However, with the simplified regime, landlords are required to maintain minimal book keeping (Rent Schedules) thereby doing away with complexities associated with the former regime. Minimal book-keeping also means less operational costs for the landlords.

MRI tax is also a final tax, which means that a landlord shall not be required to account again for the rent income received at the end of the financial year. This is for residential property owners who do not have any other source of income like Employment Income and Business Income, among others.

Since the inception of MRI tax in 2016, KRA has put in place an elaborate sensitisation programme geared towards educating and facilitating the landlords to comply with the simplified tax regime.

Sensitisations are held periodically to cater for newly recruited landlords with a view to enlighten them on the tax obligations they are liable to. KRA has also been leveraging on data-driven compliance as an alternative mechanism to recruit more landlords.

These initiatives coupled with an array of others have so far been yielding positive results in terms of more recruitments and improved revenue performance from rental income.

By the close of the 2018/2019 financial year, KRA collected Sh8.584 billion on rental income. This was marked by a 42 per cent revenue growth. The collection further translated to a 113 per cent revenue performance against the set target for the past financial year.    

Just like with other tax obligations, taxpayers under MRI are required to assess themselves and remit the required percentage of their income as tax within the required time.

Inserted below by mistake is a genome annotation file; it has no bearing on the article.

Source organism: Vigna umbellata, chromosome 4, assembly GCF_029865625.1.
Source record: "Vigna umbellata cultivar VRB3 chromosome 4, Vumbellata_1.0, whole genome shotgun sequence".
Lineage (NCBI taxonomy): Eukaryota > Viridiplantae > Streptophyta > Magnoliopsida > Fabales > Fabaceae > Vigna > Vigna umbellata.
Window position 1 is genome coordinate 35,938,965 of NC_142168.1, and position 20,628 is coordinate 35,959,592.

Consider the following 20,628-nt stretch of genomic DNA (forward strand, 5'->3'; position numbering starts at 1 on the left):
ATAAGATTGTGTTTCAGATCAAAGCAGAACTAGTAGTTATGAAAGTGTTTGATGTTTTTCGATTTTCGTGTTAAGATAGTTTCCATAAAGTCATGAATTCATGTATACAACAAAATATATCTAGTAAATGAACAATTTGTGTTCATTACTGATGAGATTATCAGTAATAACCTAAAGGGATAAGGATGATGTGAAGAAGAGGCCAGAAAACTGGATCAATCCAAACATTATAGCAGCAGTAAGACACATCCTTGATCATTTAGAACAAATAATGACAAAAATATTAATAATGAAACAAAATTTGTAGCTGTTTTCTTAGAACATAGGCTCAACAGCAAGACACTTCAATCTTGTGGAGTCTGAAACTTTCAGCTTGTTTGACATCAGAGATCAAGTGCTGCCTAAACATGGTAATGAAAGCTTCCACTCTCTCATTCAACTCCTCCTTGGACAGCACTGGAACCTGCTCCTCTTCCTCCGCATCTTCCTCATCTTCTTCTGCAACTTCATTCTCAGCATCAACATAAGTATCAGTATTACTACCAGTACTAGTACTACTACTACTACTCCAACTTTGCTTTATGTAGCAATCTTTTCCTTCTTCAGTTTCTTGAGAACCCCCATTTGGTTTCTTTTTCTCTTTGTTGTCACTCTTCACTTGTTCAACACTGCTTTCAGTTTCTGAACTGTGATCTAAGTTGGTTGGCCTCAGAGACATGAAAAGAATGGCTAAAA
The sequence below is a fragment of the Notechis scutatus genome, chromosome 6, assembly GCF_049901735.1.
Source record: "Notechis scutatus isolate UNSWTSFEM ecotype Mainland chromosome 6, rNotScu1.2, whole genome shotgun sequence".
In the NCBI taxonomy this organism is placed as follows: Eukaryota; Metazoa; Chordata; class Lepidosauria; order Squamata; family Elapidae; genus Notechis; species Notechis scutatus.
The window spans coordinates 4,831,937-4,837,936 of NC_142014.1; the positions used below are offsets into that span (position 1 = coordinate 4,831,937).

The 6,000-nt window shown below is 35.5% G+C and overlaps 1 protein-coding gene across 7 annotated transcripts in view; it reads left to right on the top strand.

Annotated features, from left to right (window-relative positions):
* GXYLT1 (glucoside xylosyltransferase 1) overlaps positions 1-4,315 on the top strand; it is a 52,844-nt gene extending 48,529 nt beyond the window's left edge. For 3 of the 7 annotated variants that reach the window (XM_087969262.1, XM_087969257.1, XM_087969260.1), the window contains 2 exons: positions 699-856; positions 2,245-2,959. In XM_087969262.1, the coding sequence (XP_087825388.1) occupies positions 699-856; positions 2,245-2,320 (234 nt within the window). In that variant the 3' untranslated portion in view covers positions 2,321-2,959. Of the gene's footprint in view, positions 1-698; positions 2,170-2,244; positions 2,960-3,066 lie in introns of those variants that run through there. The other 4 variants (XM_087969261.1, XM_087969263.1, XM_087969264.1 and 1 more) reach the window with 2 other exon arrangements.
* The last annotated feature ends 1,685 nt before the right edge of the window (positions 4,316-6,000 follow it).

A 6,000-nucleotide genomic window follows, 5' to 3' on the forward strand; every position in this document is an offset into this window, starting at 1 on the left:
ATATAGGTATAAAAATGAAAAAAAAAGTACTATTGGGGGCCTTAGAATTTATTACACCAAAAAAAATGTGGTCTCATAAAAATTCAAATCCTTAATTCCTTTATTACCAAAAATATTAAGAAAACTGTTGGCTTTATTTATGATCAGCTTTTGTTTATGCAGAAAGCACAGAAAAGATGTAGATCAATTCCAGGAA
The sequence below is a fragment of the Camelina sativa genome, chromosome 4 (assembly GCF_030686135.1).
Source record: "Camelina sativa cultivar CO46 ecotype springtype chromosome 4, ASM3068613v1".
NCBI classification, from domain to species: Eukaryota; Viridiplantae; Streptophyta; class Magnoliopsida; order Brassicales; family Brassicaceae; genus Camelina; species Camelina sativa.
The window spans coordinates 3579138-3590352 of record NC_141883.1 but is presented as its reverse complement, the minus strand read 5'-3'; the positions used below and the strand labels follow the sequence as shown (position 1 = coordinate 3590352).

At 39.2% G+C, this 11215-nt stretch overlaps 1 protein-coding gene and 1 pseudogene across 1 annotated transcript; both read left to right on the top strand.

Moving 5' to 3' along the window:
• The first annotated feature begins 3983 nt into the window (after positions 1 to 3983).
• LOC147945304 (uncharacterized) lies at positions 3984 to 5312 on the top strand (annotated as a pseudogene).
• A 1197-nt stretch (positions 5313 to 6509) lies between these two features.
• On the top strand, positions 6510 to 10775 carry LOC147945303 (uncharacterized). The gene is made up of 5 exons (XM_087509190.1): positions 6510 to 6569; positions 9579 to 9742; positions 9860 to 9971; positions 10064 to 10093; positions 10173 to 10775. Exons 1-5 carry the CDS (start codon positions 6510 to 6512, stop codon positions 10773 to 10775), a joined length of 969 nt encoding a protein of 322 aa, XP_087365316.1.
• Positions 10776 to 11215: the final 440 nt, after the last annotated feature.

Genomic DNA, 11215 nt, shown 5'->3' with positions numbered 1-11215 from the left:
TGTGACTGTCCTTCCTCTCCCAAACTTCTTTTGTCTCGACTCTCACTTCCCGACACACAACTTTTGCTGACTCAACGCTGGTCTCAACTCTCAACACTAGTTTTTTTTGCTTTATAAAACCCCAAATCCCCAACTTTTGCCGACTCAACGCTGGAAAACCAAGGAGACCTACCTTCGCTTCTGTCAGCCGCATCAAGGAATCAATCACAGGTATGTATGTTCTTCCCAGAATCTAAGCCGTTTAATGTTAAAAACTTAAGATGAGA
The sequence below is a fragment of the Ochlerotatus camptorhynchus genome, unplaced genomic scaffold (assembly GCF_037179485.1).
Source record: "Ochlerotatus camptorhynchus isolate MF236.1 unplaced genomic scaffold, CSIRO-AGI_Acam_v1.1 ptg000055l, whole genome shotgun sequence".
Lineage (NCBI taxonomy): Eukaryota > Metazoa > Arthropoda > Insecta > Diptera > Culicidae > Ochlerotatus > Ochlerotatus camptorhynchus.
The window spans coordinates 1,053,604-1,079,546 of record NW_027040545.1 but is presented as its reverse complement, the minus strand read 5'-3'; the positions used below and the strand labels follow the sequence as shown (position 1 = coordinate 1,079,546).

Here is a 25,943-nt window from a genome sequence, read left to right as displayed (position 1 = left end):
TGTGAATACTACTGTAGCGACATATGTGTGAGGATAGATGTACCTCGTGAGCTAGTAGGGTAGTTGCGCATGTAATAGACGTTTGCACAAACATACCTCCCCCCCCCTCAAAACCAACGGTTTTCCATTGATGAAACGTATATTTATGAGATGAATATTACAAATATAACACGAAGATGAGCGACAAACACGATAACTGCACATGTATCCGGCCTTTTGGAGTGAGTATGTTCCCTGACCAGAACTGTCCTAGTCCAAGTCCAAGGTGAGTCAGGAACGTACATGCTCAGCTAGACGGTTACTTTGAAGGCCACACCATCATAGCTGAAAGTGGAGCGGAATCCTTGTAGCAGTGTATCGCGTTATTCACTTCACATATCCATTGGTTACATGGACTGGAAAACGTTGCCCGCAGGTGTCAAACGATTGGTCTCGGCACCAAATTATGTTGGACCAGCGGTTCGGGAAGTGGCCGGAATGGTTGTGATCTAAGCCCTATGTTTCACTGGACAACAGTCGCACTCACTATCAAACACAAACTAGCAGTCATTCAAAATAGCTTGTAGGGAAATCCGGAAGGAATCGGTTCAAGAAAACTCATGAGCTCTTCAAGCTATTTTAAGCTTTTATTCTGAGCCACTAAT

The self-assessment regime is purely based on trust between the taxman and a taxpayer and stems from KRA’s mission of building taxpayers’ trust through facilitation.

Within the six months of the 2015/2016 when MRI was effected, KRA recruited about 30,000 landlords. Subsequent recruitments have continued to bring on board more landlords. In the just closed 2018/2019 financial year, for example, KRA recruited 36,818 new landlords in the continuous recruitment drive.

KRA is currently undertaking an enforcement drive to ensure all non – compliant landlords are recruited and issued with estimated assessments after which stun tax recovery measure will be applied. Recruitment of more landlords is one of the tax-base expansion initiatives that KRA is banking on to enhance revenue collection across the board.

There is, therefore, a need for more landlords to voluntarily come on board and enrol for monthly rental income. By so doing, the revenue collected will go a long way in enabling the government to meet its objectives of making lives better for all Kenyans. When enough revenue is collected, the country will not need to borrow to sustain herself.

The writer is the Chief Manager in charge of Tax Base Expansion at the Kenya Revenue Authority (KRA).